I wrote this article last summer for Charles Hugh Smith in
July 17, Hendaye, Basque Country. As I sit here the outside temperature hovers between 95 and
I normally spend two or three months a year here, relaxing by the sea, walking in the nearby green hills and mountains, eating the local specialities: tapas, Jamon Iberico and drinking Rioja wine. Recently, however, I cannot but help noticing that things are changing, and changing fast, faster than I could have ever before imagined.
In the background a continuous TV news channel reports alarming news from the Lebanon, which, perhaps strangely, does not seem to concern the tens of thousands of holiday makers sunning themselves on the long sandy beaches of Hendaye, that is apart from the fact that here the price of gasoline has risen to almost 8 dollars a gallon at the pump, a price that would cause a revolution in California.
Hendaye is a town with a population of approximately 15,000 permanent residents during the most part of the year, but which rises to about 80,000 at the peak of the summer. Locally, property prices have now reached astronomical heights, rivalling those of
Why such property prices in Hendaye, this small unimportant town in the south west extremity of
In the space of ten years or so the Spanish population in Hendaye has risen to reach almost one third of the total population, a not unwelcome change to a previously pleasant but economically fading town. This situation has led to galloping property speculation and the development of infrastructure projects to meet the needs of the burgeoning population. This infrastructure need includes an ecologically doubtful, large scale, urban garbage incinerator just a few miles to the south of Hendaye and the Spanish city of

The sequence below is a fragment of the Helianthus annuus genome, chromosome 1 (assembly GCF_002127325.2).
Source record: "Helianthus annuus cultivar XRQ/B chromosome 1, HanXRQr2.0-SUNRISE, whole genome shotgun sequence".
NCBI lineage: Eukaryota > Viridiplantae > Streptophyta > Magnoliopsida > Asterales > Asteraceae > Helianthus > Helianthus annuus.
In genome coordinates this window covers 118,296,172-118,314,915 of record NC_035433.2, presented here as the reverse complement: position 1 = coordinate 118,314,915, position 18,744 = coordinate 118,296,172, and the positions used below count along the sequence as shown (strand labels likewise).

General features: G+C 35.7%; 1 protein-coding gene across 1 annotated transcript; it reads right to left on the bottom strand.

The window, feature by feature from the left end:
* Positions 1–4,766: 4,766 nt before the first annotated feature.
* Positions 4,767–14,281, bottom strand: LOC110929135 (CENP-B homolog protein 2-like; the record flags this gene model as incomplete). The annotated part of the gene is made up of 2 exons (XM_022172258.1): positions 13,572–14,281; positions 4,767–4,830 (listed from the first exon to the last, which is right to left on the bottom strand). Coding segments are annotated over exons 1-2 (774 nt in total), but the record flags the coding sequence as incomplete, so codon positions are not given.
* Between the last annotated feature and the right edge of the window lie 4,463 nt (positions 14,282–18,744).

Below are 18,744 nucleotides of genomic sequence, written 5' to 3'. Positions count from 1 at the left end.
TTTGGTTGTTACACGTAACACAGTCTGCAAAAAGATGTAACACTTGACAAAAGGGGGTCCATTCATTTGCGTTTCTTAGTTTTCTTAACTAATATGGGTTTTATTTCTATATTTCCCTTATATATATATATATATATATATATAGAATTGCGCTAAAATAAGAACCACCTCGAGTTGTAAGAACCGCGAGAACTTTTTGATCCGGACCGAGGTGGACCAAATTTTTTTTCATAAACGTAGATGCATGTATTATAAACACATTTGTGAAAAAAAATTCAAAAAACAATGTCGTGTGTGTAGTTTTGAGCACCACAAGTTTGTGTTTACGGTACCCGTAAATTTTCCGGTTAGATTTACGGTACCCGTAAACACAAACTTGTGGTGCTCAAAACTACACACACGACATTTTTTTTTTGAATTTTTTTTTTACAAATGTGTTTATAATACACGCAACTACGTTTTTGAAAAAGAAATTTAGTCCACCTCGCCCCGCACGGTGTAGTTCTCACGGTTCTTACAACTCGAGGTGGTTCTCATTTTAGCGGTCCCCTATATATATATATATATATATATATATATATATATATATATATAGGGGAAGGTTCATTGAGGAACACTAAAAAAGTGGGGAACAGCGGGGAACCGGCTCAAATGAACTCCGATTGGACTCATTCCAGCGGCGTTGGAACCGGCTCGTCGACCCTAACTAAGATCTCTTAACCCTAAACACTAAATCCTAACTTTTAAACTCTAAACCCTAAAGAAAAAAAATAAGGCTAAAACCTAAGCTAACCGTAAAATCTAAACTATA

Even the small park with its hundred year old plane trees I can see across the road from me, bequeathed in trust to the town by its long defunct owners, is in the course of being transformed into a superfluous play park, with more than its fair share of concrete. On a much larger scale the one hundred and fifty year old Paris-Madrid railroad line that runs through a deep cutting in the centre of the town is in the course of being covered by a monumental concrete platform, three or four hundred yards long by almost one hundred wide, a construction site more in line with an airport terminal building than the foundations for a 450 apartments condo, complete with shops and a parking facility, conceived on a totally speculative basis. This will increase the total number of residential units in Hendaye by not far off ten percent. And this is just one of the projects!
Our elected representatives tell us all these changes are needed for growth, for jobs, to encourage development. I ask myself what will they do for an encore when the current projects are completed in a year or two. Will the cycle start again? Then again and again? Where will it led us? Do we need these changes, changes that indirectly influence the course of events in other parts of the world, the struggle for resources, oil, minerals, water, space, changes in the climate, and a future when we will see more and more summers with temperatures in the order of
copyright © 2006 John Francis Kinsella. All rights reserved in all media.